On January 31, 1990, the US invasion of Panama – dubbed Operation Just Cause – officially came to a close. While the US military has consistently lowballed the Panamanian death count of the short-lived affair, other observers have put the number of fatalities at several thousand.
As media watch group Fairness and Accuracy in Reporting (FAIR) noted at the time, Just Cause saw the impoverished Panama City neighbourhood of El Chorillo pulverised to the point of being referred to by ambulance drivers as “Little Hiroshima”. In other words, no surgical strikes here.
Indeed, the foray into Panama was the largest US combat operation since the Vietnam War. The US government trotted out various noble justifications for the operation, such as improving the lot of the Panamanians by hauling their dictator, General Manuel Noriega, off to the US to face drug-trafficking charges.
This was the same Noriega, of course, who had for years been a US favourite, occupying a prominent position on the CIA’s payroll despite common knowledge of his involvement in the international drug trade.
When the general began to show signs of less-than-obsequiousness to US regional designs, however, he was rendered persona non grata by the self-appointed chaperones of the hemisphere.
A whole lot of birds
In typical fashion, the gringos managed to kill a whole lot of birds with the Just Cause stone. In addition to capturing Noriega – who was driven out of his refuge at the Vatican embassy in Panama by US troops blasting rock music in the direction of the compound – the US also reasserted its power in the area and conducted a trial run of military equipment for upcoming action in the Middle East.
As for the human beings killed by the same stone, Panama is now launching a truth commission to determine just what happened 26 years ago.
Given that the Panamanian poor bore the brunt of the invasion, a truth commission that sets out to count and name the victims once and for all ... is certainly a step in the right direction.
A recent Telesur English article notes that the investigation will aim “to identify the victims and reclaim the country’s collective memory”, as well as to “pave the way for reparations to be paid to families of the victims and for the history to be honoured in school curriculums and public monuments”.
The article adds that many of the Just Cause corpses had “remained unidentified after being burned and piled up in the streets”.
To be sure, any effort towards establishing a collective memory should be enthusiastically encouraged in a country where “collective” has never really been an operative objective. Obscene socioeconomic polarisation instead has been the name of the game.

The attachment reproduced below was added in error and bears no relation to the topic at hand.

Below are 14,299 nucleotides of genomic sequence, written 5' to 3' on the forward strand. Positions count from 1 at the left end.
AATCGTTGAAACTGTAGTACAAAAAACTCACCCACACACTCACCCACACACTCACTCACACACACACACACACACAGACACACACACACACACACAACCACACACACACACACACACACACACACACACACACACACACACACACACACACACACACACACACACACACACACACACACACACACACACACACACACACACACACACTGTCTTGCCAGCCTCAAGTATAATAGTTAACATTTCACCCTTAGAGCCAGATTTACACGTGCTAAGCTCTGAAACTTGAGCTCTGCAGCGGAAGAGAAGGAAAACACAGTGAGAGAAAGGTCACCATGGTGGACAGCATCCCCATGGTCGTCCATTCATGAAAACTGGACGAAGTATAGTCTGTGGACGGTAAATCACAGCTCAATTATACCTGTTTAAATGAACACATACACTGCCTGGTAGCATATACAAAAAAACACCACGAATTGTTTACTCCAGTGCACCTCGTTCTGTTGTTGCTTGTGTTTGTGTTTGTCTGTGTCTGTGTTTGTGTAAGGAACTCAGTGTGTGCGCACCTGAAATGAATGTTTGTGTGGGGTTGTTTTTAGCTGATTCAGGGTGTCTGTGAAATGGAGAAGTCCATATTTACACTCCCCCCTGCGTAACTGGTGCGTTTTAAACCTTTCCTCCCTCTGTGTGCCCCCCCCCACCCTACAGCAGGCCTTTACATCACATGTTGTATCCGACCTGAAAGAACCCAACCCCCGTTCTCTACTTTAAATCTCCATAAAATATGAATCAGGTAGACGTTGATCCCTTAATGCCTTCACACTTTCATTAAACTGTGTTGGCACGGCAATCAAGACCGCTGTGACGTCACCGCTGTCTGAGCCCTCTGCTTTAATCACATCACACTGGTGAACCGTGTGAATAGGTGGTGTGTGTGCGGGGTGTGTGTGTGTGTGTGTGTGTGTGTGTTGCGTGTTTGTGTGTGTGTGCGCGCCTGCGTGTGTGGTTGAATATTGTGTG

For an idea of how this disparity is harnessed for imperial ends, consider a passage from FAIR’s critique of the US media’s leap on to the Just Cause bandwagon – from which vantage point said media determined that Panamanians were, in fact, totally in favour of the death and destruction being rained upon their country:
“Few [American] TV reporters seemed to notice that the jubilant Panamanians parading before their cameras day after day to endorse the invasion spoke near-perfect English and were overwhelmingly light-skinned and well-dressed.”
In case we, too, missed the moral of the story, FAIR reminds us that Panama is “a Spanish-speaking country with a largely mestizo and black population where poverty is widespread.”
Given that the Panamanian poor bore the brunt of the invasion, a truth commission that sets out to count and name the victims once and for all – thus granting them humanity even in death – is certainly a step in the right direction.
‘Dying to use that stuff’
This is not, incidentally, the first truth commission set up by Panama; in 2001, a previous commission was launched to investigate human rights violations that took place during the rule of Noriega and his predecessor Omar Torrijos. On this particular occasion, Operation Just Cause was not up for scrutiny.
Throughout much of the rest of Latin America, truth commissions have been a regular feature of the landscape – in El Salvador, Guatemala, Peru and other locations where gross rights violations and even genocidal policies were carried out over lengthy periods of time with varying levels of encouragement and support from the helpful North American neighbour.
The uniqueness of the Panamanian case, however, is that Just Cause was not a proxy war or an example of behind-the-scenes manoeuvres by the US. Instead, it was a straightforward assault, evidence of the US being “mesmerised with firepower”, as one of the US commanders of the operation later put it: “We have all these new gadgets, laser-guided missiles and stealth fighters, and we are just dying to use that stuff.”
Implementing a truth commission in Panama hardly constitutes dragging the US to trial for its murderous fun with gadgets. But the more incriminating history that can be exhumed, the harder it will be for the US to hide behind honourable intentions in the future – and that’s the truth.
Belen Fernandez is the author of The Imperial Messenger: Thomas Friedman at Work, published by Verso. She is a contributing editor at Jacobin magazine.
The views expressed in this article are the author’s own and do not necessarily reflect Al Jazeera’s editorial policy.